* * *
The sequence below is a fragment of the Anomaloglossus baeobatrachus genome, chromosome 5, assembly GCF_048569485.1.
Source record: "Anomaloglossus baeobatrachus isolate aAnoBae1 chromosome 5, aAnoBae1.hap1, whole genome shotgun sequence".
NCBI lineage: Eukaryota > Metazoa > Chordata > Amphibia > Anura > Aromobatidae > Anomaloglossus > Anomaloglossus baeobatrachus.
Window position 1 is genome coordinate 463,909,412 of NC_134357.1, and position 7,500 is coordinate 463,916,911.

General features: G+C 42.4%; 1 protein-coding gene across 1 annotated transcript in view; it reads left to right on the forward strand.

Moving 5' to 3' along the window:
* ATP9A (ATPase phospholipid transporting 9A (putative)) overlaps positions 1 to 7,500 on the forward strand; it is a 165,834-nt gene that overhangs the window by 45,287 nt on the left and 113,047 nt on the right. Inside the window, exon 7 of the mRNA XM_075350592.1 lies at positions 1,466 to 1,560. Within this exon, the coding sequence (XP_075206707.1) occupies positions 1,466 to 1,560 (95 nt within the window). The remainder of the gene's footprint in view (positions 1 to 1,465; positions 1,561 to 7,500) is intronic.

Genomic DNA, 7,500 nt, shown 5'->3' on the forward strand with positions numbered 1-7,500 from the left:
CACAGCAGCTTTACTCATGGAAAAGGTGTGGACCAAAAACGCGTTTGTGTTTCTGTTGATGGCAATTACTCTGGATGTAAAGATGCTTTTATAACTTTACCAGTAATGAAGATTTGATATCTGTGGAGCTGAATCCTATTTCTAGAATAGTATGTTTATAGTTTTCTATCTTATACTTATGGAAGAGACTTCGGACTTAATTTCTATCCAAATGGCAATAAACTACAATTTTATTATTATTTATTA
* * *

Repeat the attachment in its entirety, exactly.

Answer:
The sequence below is a fragment of the Anomaloglossus baeobatrachus genome, chromosome 5, assembly GCF_048569485.1.
Source record: "Anomaloglossus baeobatrachus isolate aAnoBae1 chromosome 5, aAnoBae1.hap1, whole genome shotgun sequence".
NCBI lineage: Eukaryota > Metazoa > Chordata > Amphibia > Anura > Aromobatidae > Anomaloglossus > Anomaloglossus baeobatrachus.
Window position 1 is genome coordinate 463,909,412 of NC_134357.1, and position 7,500 is coordinate 463,916,911.

General features: G+C 42.4%; 1 protein-coding gene across 1 annotated transcript in view; it reads left to right on the forward strand.

Moving 5' to 3' along the window:
* ATP9A (ATPase phospholipid transporting 9A (putative)) overlaps positions 1 to 7,500 on the forward strand; it is a 165,834-nt gene that overhangs the window by 45,287 nt on the left and 113,047 nt on the right. Inside the window, exon 7 of the mRNA XM_075350592.1 lies at positions 1,466 to 1,560. Within this exon, the coding sequence (XP_075206707.1) occupies positions 1,466 to 1,560 (95 nt within the window). The remainder of the gene's footprint in view (positions 1 to 1,465; positions 1,561 to 7,500) is intronic.

Genomic DNA, 7,500 nt, shown 5'->3' on the forward strand with positions numbered 1-7,500 from the left:
CACAGCAGCTTTACTCATGGAAAAGGTGTGGACCAAAAACGCGTTTGTGTTTCTGTTGATGGCAATTACTCTGGATGTAAAGATGCTTTTATAACTTTACCAGTAATGAAGATTTGATATCTGTGGAGCTGAATCCTATTTCTAGAATAGTATGTTTATAGTTTTCTATCTTATACTTATGGAAGAGACTTCGGACTTAATTTCTATCCAAATGGCAATAAACTACAATTTTATTATTATTTATTA